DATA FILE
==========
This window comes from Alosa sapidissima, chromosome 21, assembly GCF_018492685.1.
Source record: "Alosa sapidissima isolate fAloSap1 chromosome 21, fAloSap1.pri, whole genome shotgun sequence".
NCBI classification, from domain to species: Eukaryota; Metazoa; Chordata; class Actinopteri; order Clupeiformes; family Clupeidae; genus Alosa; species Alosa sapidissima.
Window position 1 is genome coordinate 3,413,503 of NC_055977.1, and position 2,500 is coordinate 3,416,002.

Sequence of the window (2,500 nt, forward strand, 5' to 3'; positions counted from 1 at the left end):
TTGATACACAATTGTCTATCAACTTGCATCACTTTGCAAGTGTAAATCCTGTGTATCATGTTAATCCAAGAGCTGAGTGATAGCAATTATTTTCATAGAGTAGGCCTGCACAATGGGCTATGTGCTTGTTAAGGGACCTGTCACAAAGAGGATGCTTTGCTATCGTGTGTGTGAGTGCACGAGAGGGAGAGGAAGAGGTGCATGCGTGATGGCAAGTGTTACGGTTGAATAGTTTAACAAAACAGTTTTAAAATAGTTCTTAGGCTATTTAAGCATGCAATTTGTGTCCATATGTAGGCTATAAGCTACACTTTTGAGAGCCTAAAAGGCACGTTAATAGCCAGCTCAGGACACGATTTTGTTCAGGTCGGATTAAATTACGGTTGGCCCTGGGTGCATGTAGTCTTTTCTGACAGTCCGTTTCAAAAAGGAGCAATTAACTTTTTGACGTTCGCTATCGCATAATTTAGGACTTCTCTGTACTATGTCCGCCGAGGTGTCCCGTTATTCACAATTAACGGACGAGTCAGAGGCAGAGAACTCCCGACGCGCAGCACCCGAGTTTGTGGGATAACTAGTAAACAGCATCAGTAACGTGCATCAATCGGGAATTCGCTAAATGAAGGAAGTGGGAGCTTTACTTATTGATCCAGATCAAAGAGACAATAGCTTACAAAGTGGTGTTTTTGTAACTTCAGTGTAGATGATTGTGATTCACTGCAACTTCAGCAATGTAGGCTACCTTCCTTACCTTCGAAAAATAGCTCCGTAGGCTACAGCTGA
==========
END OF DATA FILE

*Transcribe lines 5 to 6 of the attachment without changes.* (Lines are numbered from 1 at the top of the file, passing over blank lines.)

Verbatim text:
Sequence of the window (2,500 nt, forward strand, 5' to 3'; positions counted from 1 at the left end):
TTGATACACAATTGTCTATCAACTTGCATCACTTTGCAAGTGTAAATCCTGTGTATCATGTTAATCCAAGAGCTGAGTGATAGCAATTATTTTCATAGAGTAGGCCTGCACAATGGGCTATGTGCTTGTTAAGGGACCTGTCACAAAGAGGATGCTTTGCTATCGTGTGTGTGAGTGCACGAGAGGGAGAGGAAGAGGTGCATGCGTGATGGCAAGTGTTACGGTTGAATAGTTTAACAAAACAGTTTTAAAATAGTTCTTAGGCTATTTAAGCATGCAATTTGTGTCCATATGTAGGCTATAAGCTACACTTTTGAGAGCCTAAAAGGCACGTTAATAGCCAGCTCAGGACACGATTTTGTTCAGGTCGGATTAAATTACGGTTGGCCCTGGGTGCATGTAGTCTTTTCTGACAGTCCGTTTCAAAAAGGAGCAATTAACTTTTTGACGTTCGCTATCGCATAATTTAGGACTTCTCTGTACTATGTCCGCCGAGGTGTCCCGTTATTCACAATTAACGGACGAGTCAGAGGCAGAGAACTCCCGACGCGCAGCACCCGAGTTTGTGGGATAACTAGTAAACAGCATCAGTAACGTGCATCAATCGGGAATTCGCTAAATGAAGGAAGTGGGAGCTTTACTTATTGATCCAGATCAAAGAGACAATAGCTTACAAAGTGGTGTTTTTGTAACTTCAGTGTAGATGATTGTGATTCACTGCAACTTCAGCAATGTAGGCTACCTTCCTTACCTTCGAAAAATAGCTCCGTAGGCTACAGCTGA